Northern exposure One of China's more interesting provincial capitals, from the tourist's point of view, the northeastern city of Harbin has seen little interest from international hotel brands compared with its more centrally located counterparts. Only three international hotel companies have set up shop in the last 20 years, the most recent being Sofitel, in 2007, but on Boxing Day, a Sheraton will be opening its doors. Its location is, however, some way away from the city's popular reminders of when it was under heavy Russian influence, such as the Saint Sophia Cathedral (above) and the impressive European-style architecture of Zhongyang Avenue. It's also on the other side of town from, but opening just in time for, the annual international Harbin Ice Festival (www.icefestivalharbin.com), which takes place from January 5 to February 28. Hong Kong has had irregular direct air links with Harbin for many years, but none is currently in operation, which is unusual for the winter season, but many mainland carriers will get you there from Hong Kong via most major cities. It's also possible to reach Harbin from Hong Kong by train, via Beijing, in about 36 hours, if you're feeling adventurous. See www.seat61.com/china for details. For opening offers at the Sheraton, visit www.sheraton.com/harbin or look at www.shangri-la.com/harbin for a more centrally located option, next to the frozen Songhua river.
Just the ticket Japan Airlines (JAL) has introduced a new Japan Explorer Pass, which lets foreigners purchase up to five domestic flights for a very reasonable 10,800 yen (about HK$685) each, including tax. Available destinations cover most of Japan, from tropical Okinawa in the south, to Memanbetsu Airport near Abashiri (above) in the currently frozen north of Hokkaido. You don't have to fly into the country with JAL to buy the tickets, which can be done online before you leave or in Japan up to 72 hours before departure at www.world.jal.com/world/en/japan_explorer_pass/hk, but reservations are non-refundable.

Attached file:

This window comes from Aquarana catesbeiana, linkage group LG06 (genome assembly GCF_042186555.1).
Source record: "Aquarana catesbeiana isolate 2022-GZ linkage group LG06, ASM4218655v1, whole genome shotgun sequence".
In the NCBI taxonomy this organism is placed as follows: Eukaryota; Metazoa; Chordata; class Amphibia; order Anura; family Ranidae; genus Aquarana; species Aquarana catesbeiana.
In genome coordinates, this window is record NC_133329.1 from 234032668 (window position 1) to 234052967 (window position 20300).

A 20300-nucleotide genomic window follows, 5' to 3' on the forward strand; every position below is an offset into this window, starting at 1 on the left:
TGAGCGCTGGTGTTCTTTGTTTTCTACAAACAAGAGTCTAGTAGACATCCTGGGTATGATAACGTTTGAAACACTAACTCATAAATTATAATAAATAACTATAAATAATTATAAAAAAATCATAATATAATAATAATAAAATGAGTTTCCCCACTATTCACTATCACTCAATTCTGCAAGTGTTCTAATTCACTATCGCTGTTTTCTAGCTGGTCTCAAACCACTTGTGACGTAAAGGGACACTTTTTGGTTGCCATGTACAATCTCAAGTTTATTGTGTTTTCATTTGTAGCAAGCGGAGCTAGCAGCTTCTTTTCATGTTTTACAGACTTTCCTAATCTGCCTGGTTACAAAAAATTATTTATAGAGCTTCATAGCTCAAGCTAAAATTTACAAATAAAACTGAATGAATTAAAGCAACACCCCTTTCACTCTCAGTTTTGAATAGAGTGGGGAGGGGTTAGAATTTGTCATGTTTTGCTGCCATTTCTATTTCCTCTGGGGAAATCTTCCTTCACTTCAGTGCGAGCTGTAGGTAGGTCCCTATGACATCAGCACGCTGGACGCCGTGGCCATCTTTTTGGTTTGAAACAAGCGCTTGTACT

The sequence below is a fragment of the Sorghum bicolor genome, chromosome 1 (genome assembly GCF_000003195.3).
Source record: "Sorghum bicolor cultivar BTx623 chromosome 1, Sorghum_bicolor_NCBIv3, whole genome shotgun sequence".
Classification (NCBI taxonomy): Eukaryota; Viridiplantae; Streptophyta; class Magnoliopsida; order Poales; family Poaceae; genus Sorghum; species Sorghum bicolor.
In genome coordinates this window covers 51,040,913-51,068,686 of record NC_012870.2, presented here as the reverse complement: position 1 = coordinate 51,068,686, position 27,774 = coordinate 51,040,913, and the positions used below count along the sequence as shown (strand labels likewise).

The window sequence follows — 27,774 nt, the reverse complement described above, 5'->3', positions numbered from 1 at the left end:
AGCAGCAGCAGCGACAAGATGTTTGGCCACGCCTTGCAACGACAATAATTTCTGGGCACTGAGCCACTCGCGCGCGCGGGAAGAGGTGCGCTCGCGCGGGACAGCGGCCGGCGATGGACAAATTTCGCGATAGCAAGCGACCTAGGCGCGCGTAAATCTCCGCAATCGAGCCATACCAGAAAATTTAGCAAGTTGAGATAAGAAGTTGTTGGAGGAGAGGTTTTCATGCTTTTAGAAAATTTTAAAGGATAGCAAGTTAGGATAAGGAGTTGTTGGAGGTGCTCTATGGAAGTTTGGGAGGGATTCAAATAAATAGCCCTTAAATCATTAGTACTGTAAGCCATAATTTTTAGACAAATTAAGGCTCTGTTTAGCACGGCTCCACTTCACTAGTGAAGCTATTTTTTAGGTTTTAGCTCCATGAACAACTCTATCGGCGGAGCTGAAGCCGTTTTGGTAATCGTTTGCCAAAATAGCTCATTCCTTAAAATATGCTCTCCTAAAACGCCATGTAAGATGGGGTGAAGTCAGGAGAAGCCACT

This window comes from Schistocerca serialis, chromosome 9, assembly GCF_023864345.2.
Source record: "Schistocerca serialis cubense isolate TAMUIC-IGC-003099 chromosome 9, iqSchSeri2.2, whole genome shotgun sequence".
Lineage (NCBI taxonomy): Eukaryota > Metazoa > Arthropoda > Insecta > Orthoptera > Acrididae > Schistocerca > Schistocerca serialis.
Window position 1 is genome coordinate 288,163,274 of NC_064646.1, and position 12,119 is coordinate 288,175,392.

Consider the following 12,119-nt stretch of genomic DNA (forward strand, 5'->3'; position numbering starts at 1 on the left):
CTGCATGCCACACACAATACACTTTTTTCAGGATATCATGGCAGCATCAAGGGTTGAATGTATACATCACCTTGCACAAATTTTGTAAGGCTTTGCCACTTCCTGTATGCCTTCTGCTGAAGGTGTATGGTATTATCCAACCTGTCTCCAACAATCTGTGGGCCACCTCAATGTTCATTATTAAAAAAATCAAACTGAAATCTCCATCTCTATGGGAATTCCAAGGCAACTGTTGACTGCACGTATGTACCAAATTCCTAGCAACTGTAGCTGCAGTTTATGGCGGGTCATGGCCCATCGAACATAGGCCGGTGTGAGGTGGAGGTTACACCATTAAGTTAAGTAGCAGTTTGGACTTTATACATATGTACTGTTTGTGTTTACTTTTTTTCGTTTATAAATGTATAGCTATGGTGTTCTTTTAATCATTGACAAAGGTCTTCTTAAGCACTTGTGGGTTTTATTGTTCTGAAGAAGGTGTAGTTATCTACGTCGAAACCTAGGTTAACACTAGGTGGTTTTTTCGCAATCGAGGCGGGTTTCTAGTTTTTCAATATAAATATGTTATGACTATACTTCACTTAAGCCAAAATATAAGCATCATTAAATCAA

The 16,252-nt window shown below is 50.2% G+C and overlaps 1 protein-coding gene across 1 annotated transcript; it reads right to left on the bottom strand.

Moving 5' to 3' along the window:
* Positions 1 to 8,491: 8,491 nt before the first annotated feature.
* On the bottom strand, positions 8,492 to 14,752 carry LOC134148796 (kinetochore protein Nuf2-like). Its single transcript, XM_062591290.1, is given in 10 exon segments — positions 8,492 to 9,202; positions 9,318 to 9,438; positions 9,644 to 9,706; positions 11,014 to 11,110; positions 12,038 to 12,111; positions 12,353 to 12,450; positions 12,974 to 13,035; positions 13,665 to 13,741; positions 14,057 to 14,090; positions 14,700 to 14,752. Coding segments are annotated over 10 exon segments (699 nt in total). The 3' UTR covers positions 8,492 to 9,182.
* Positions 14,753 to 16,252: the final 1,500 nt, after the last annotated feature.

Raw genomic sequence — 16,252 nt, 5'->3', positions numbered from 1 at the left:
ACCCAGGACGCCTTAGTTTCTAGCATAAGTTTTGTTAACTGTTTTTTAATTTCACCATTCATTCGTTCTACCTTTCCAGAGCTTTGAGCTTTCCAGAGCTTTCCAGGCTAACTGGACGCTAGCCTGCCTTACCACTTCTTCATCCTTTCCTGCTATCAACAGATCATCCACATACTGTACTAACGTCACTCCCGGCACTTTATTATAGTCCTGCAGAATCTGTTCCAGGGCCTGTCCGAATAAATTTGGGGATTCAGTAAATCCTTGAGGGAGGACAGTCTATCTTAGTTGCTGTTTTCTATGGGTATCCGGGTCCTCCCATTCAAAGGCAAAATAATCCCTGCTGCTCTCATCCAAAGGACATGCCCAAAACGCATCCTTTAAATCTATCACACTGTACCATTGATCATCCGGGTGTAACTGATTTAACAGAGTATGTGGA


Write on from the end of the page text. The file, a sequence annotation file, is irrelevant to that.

Deal of the week The accommodation is fairly dismal at the lowest price offering with Tiglion Travel's two-night package to Kota Kinabalu, which is a windowless room at the Cititel Express from HK$3,690 per person, twin share. From just HK$1,200 more, though, you can get a room with a view of Mount Kinabalu at Shangri-La's Tanjung Aru Resort (above) and there are several other good hotels and resorts priced in between. Also included with this package is a choice of day trips including a visit to Kinabalu Park or a nature trek around the Tambunan Rafflesia Centre. An Underwater Seawalking Adventure is also offered for an extra HK$250. This package, which includes flights with Dragonair, round-trip airport transfers and daily breakfast, will be available until the end of March. For a full list of hotels and resorts, and to make reservations, go to www.tiglion.com.